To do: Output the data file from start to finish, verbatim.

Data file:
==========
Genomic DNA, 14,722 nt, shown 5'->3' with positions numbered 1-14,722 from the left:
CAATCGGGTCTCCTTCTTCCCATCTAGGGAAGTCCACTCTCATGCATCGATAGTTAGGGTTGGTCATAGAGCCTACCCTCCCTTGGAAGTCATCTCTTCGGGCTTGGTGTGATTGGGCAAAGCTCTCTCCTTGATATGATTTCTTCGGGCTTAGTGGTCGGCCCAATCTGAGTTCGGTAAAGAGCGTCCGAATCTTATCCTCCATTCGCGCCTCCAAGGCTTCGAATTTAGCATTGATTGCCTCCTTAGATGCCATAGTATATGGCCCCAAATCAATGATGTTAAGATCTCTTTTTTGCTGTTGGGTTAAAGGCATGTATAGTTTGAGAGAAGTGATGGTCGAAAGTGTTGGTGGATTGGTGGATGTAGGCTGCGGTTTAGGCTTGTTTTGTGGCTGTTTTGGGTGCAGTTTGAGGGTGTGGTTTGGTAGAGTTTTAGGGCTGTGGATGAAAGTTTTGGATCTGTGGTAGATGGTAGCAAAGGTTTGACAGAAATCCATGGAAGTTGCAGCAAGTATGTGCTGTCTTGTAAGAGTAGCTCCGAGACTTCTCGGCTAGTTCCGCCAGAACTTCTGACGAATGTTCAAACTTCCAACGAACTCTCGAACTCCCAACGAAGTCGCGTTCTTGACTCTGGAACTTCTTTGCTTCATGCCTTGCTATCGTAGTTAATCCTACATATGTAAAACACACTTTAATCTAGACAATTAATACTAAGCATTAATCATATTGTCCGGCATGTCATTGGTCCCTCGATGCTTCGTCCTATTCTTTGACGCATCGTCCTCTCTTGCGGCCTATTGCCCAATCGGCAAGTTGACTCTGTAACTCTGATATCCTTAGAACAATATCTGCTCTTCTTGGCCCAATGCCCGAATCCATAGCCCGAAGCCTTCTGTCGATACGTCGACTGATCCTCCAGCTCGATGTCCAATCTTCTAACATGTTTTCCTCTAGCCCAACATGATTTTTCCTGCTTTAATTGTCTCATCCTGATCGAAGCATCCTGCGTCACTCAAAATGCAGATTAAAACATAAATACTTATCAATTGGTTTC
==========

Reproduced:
Genomic DNA, 14,722 nt, shown 5'->3' with positions numbered 1-14,722 from the left:
CAATCGGGTCTCCTTCTTCCCATCTAGGGAAGTCCACTCTCATGCATCGATAGTTAGGGTTGGTCATAGAGCCTACCCTCCCTTGGAAGTCATCTCTTCGGGCTTGGTGTGATTGGGCAAAGCTCTCTCCTTGATATGATTTCTTCGGGCTTAGTGGTCGGCCCAATCTGAGTTCGGTAAAGAGCGTCCGAATCTTATCCTCCATTCGCGCCTCCAAGGCTTCGAATTTAGCATTGATTGCCTCCTTAGATGCCATAGTATATGGCCCCAAATCAATGATGTTAAGATCTCTTTTTTGCTGTTGGGTTAAAGGCATGTATAGTTTGAGAGAAGTGATGGTCGAAAGTGTTGGTGGATTGGTGGATGTAGGCTGCGGTTTAGGCTTGTTTTGTGGCTGTTTTGGGTGCAGTTTGAGGGTGTGGTTTGGTAGAGTTTTAGGGCTGTGGATGAAAGTTTTGGATCTGTGGTAGATGGTAGCAAAGGTTTGACAGAAATCCATGGAAGTTGCAGCAAGTATGTGCTGTCTTGTAAGAGTAGCTCCGAGACTTCTCGGCTAGTTCCGCCAGAACTTCTGACGAATGTTCAAACTTCCAACGAACTCTCGAACTCCCAACGAAGTCGCGTTCTTGACTCTGGAACTTCTTTGCTTCATGCCTTGCTATCGTAGTTAATCCTACATATGTAAAACACACTTTAATCTAGACAATTAATACTAAGCATTAATCATATTGTCCGGCATGTCATTGGTCCCTCGATGCTTCGTCCTATTCTTTGACGCATCGTCCTCTCTTGCGGCCTATTGCCCAATCGGCAAGTTGACTCTGTAACTCTGATATCCTTAGAACAATATCTGCTCTTCTTGGCCCAATGCCCGAATCCATAGCCCGAAGCCTTCTGTCGATACGTCGACTGATCCTCCAGCTCGATGTCCAATCTTCTAACATGTTTTCCTCTAGCCCAACATGATTTTTCCTGCTTTAATTGTCTCATCCTGATCGAAGCATCCTGCGTCACTCAAAATGCAGATTAAAACATAAATACTTATCAATTGGTTTC